Here I am finishing up. Bucket List Item: Check!
Dennis Dressel, CPCU
President, Founders Insurance Agency
With Summer winding to a close and kids back to school, most people forget that September is National Preparedness Month. Do you have a plan in place should a disaster occur?
This time of year is potentially the most active for hurricanes and tropical storms. I’m sure you remember hurricanes Sandy and Irene and the devastation that they left in their wakes. BUT disasters can happen anywhere, at any time of year, with little or no notice. From blizzards to hurricanes to tornados – the East Coast sees its fair share of Natural Disasters. When seconds count, you need to have a plan in place to keep yourself and your family safe, including your pets. Here are a few tips to keep you safe should the need arise:
Know where to take shelter or evacuate should a house fire or other localized disaster occur. Have a few back up locations in case Plan A isn’t suitable. Just like a fire drill in school, practice your evacuation drill with your family.
Develop a family communication plan. If you were to get split up, how would you contact your loved ones, and where would you meet? Have a predetermined meeting place in the event of separation. If your family includes pets, it is beneficial to have them microchipped. Many pets get displaced during emergencies or disasters, and a simple scan of the chip can reunite owners with their furry family members.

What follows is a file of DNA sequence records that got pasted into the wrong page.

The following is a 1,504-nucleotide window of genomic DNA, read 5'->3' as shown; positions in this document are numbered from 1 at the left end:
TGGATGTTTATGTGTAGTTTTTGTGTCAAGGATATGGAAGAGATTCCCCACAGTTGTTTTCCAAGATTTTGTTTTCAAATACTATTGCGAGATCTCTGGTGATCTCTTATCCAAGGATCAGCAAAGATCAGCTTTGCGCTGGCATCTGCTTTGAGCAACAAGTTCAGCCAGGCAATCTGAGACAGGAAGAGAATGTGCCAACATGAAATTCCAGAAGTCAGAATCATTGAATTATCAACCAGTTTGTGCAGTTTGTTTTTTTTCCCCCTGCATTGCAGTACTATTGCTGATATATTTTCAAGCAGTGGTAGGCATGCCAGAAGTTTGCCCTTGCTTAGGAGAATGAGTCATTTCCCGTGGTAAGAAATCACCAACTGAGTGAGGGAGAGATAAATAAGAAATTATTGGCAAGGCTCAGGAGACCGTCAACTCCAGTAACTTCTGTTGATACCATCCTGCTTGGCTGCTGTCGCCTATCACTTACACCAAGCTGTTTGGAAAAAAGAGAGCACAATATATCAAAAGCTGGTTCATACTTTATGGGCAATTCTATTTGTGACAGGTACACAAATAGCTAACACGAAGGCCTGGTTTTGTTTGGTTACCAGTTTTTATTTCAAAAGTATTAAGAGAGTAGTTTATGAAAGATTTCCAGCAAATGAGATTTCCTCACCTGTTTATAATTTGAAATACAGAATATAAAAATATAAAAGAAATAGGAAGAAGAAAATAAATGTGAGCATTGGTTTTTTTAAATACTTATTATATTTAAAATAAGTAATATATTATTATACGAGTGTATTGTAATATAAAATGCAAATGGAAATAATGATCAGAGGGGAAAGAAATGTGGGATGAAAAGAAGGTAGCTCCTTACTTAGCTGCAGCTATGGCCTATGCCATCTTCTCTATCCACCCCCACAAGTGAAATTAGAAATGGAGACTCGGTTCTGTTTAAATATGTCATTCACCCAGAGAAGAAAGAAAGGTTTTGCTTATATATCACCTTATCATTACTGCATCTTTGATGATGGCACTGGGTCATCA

Create an emergency supply kit for any type of disaster. Bad things happen whether at home or away. Create a
portable supply kit that includes first aid supplies, a radio, flares, flashlights, food and water. If you have pets, make sure to gather food, water, carriers, leashes, and medical records to provide vaccination history.
Have a preparedness strategy for recovery after disaster strikes. The safety of you and your family, as well as overall health and wellbeing are important. Whether it be natural disasters, such as hurricanes, earthquakes, and floods, or pandemics and home fires, having an immediate preparedness plan and course of action can mean the difference between survival and devastation.
It’s important to make sure that you have a plan in place should any emergency occur. Educate yourself on your surroundings and local contact information, whether at home or traveling. Being prepared for the worst can help save your life whether you have several days’ notice of a disaster or only several minutes.
September is a great month to make sure your insurance policies are up to date and provide the coverage you need, should disaster strike. Have questions? Give us a call today, and we can walk you through our home owner’s insurance policies including our Flood and Earthquake insurance plans – (860) 482-3508.